As flu season approaches and people line up for vaccinations, many are unaware that 100 years ago an influenza pandemic swept across the globe, claiming more lives than all those lost in World War I. Hospitals were jammed with patients, overwhelming doctors and nurses. Still years away from discovering antibiotics and developing a flu vaccine, California’s prisons were left to deal with a crippling pandemic using whatever resources were available.read more
The Proposition 57 regulations were approved for permanent adoption by the Office of Administrative Law (OAL) and filed with the Secretary of State’s Office on Tuesday, May 1. This was the last step in codifying the regulations, which were implemented gradually last year after being approved on a temporary emergency status in April 2017.read more
OTHER TOP STORIES
Peace Officer Selection and Employee Development, Office of Training and Professional Development (OTPD), has completed the deployment of the CDCR Training Portal, or Learning Management System (LMS) throughout the Department.
With flu season’s arrival, CDCR’s Office of Employee Health and Wellness (EHW) have distributed posters reminding staff to wash their hands and cover their coughs. They are also reminding employees it’s time to get a flu vaccination.
It may come as a surprise to most inmates and staff at Correctional Training Facility (CTF) that a dog “training” program does not exist in the institution. CTF is one of only two prisons in the entire country that employ a revolutionary approach to educating – not training – service dogs. Jennifer Arnold, Founder and Executive Director of Canine Assistance, created Bond-Based Choice Teaching to reframe the human-canine relationship in love rather than domination.
In celebration of the grape harvest, each year the City of Lodi hosts the annual Lodi Grape Festival. This September, the city celebrated its 81st year with the theme “I heard it through the Grapevine.” One of the many competitive exhibits taking place during the festival is the grape mural competition. The requirements for submission are that the mural must be made out of anything that was once living, like grapes, nuts, corn, dried beans, peas, etc. Both Johanna Boss and N.A. Chaderjian High Schools of the Northern California Youth Correctional Center in CDCR’s Division of Juvenile Justice (DJJ) entered the competition, as they do each year.
Students in need of help were provided some relief thanks to the generosity of the staff at Deuel Vocational Institution (DVI). In July and August, staff collected backpacks and supplies. While school started late July and early August, DVI staff kept the drive going through Aug. 31.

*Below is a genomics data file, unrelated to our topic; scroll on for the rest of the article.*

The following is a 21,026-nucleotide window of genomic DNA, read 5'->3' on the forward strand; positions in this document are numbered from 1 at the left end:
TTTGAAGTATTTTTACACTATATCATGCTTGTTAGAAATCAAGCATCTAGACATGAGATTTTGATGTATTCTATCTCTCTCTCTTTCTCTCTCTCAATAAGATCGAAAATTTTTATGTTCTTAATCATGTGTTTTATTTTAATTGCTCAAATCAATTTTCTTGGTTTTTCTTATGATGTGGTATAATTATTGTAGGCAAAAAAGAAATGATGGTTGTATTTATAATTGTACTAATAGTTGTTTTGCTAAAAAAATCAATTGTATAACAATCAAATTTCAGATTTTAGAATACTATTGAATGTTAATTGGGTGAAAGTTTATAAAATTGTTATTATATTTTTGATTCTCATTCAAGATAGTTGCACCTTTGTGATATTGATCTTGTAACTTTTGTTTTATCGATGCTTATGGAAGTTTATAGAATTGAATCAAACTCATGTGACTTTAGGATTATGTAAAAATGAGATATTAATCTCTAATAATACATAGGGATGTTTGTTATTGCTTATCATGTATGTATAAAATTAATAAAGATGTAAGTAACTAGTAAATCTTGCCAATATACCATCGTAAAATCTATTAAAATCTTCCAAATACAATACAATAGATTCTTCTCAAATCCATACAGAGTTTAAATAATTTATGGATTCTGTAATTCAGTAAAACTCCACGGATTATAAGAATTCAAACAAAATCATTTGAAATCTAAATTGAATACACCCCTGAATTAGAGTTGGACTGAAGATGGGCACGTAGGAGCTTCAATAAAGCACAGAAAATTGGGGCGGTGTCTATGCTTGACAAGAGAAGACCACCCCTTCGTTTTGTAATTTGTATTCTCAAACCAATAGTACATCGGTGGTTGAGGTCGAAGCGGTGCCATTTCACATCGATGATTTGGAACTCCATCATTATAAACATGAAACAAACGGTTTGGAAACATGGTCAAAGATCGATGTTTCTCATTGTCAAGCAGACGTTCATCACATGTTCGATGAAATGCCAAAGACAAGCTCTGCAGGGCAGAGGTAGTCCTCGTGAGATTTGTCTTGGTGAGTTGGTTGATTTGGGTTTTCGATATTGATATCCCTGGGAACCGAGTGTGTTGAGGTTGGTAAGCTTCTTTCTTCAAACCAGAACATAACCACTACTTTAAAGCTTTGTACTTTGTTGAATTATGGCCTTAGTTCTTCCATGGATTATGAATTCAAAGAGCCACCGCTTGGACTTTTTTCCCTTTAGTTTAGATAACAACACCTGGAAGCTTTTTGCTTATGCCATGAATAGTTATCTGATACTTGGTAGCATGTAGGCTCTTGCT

Two CDCR firefighters’ names among 35 others were added to the California Firefighters Memorial in Sacramento recently in a solemn ceremony. The names of Fire Capt. Eric J. Samuelson of California State Prison, Corcoran, and Fire Capt. William Stutzman of Richard J. Donovan Correctional Facility joined the nearly1,300 names of firefighters etched into the state memorial.
On Thursday, Sept. 20, Special Agents with the Office of Internal Affairs-Southern Region participated in a “Tip-A-Cop” Fundraiser at Rock & Brews in Rancho Cucamonga to benefit Special Olympics. The event was organized by Senior Special Agent Dawn Harvell, Special Agent Richard Lee and Regional Director of Special Olympics-Southern Region Abbey Leffler.
Kern Valley State Prison (KVSP) Correctional Officer Armando Gallegos’s body was transported from the Kern County Coroner’s Office to Visalia on Sept. 24. He was laid to rest Oct. 5, 2018. The procession of law enforcement, CDCR and other public safety agency vehicles escorted Officer Gallegos along the freeways and highways, where many saluted as they passed. Paying their respects on overpasses and alongside roadways, flags waved. Gallegos was also a 20-year veteran of the U.S. Navy, being awarded the National Service Defense Medal, Navy and Marine Corps Achievement Medal, Sea Service Deployment Ribbon and the Kuwait Liberation Medal, according to his family.
In the early 1970s, the department made a concerted effort to hire and train women to work in the state’s prisons but those early cadets faced resistance and hostility from coworkers, supervisors, inmates and even a state senator.